banner
Family

This one thing you need to talk to your daughter about will surprise you

Posted June 7

As parents prepare to educate their children on sex, many do not realize the need to also educate them on the dangers that stem from pornography.

Opposition to porn is no longer solely a religious or moral argument. Research has shown us how porn negatively affects individuals, families, marriages and communities. Girls are not immune to this; and the problems facing them today are very real.

While we would all like to believe our children will not encounter pornography, that is simply untrue -- and they need to be prepared when they do. Here are four reasons to sit down and talk with your daughter about porn:

1. Girls can become porn addicts, too

Yes, girls can become addicted to porn, too; and we are only causing harm by assuming their gender alone will keep them safe.

The internet has made porn more easily available than ever before. Once addicted, porn influences almost every aspect of a person's life; and recovery is difficult.

Having the courage to open up to others for help can be even more challenging for girls, because they are ashamed of "being a girl with a boy’s problem." Numerous addiction recovery resources exist for those struggling with porn; yet many are geared toward males, and girls tend to feel awkwardly alone in their struggles.

2. She will be faced with sexual decisions

Early exposure to porn is causing teens to have sex at earlier ages.

As parents, not educating our teens about sex leads them to turn to porn. If a boy’s sex education relies solely on porn, which falsely teaches that girls constantly crave sex, he may mistakenly believe the girl he is hanging out with shares the same intense desire for sexual intimacy -- when in reality, she likely just wanted to go out for ice cream with the cute boy from history class. The porn culture is increasingly placing pressure on girls to comply with sexual requests from their peers. Some teen girls say they have lost their virginity, without ever experiencing their first kiss.

It is important, however, to remember that not all boys have a porn addiction. The best thing for you to do is to educate your daughter on how to handle herself in certain situations, and encourage her to hang out in groups of friends as often as possible, as opposed to one-on-one time.

3. Revenge porn does exist

Revenge porn occurs when one former sexual partner shares sexually explicit photos of the other, whether online or with friends. When this happens, it’s often done to “get back” at the former partner. Other times, these photos are used to hold another person “hostage” -- for example, a boyfriend might try to prevent his girlfriend from breaking up with him by threatening to post her explicit photos online for others to see.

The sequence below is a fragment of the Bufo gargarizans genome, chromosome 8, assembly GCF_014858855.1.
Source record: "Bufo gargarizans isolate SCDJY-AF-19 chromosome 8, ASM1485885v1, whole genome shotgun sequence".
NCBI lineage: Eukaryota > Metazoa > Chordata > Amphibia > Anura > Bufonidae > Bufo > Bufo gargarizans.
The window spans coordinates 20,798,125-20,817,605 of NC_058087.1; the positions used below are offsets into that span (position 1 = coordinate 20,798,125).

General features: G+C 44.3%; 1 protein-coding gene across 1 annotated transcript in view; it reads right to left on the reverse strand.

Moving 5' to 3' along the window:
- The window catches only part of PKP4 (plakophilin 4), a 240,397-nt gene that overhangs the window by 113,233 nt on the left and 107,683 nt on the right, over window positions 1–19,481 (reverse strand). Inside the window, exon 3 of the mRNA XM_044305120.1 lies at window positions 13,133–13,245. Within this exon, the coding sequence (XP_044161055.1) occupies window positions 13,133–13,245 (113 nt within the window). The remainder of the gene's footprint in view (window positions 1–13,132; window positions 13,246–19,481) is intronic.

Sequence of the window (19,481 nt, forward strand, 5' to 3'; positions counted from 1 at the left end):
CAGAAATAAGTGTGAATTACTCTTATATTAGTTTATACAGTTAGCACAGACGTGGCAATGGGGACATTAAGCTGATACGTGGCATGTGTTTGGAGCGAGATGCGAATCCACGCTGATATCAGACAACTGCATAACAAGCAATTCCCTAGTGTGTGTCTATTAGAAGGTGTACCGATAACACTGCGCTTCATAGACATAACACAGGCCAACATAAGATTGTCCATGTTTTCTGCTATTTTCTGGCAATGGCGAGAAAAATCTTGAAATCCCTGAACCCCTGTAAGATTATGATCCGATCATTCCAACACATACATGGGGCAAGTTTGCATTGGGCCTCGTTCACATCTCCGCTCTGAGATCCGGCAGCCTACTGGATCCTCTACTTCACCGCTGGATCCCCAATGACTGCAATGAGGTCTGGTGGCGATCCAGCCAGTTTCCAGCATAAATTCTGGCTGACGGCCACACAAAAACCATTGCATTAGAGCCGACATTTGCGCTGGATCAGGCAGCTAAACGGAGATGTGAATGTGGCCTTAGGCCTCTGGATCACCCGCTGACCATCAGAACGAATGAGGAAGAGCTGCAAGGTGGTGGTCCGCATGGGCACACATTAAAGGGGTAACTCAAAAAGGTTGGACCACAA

It is obviously wrong for someone to use revenge porn. However, it does happen, and we need to make our girls aware of the dangers of taking and sharing these photos to begin with, to help prevent these dangerous situations from occurring.

While some states have begun to crack down on revenge porn, others still do not have laws against it, allowing people to publish inappropriate photos of others without consequences.

4. Her self-image is at stake

One side effect of pornography is a dampened feeling of self-worth.

Those who have watched, or do watch, porn often struggle to transition from pornography viewing to becoming involved with a real partner. Paid actors and actresses they have watched give a false vision of what human intimacy is truly supposed to be. Whether they feel their partner doesn’t have a body equal to a porn star's, or lacks the experience to “perform” a desired way, the result is the same. The other partner is left feeling discouraged, alone and not good enough.

Girls should be taught to never be accepting of a boyfriend's or husband's porn use. They need to know they are beautiful and important, and that no pixels on a computer screen can change that.

Let your daughters know they can freely come to you with questions. The "sex talk" should involve more than a brief explanation of human anatomy. It is time to take a stand against pornography, and it starts within the walls of our own homes.

Braden Jenks currently lives in Phoenix, AZ. He is studying Addiction Counseling at Rio Salado College. Contact him at Braden.Jenks@gmail.com.

Comments

Please with your WRAL.com account to comment on this story. You also will need a Facebook account to comment.

Oldest First
View all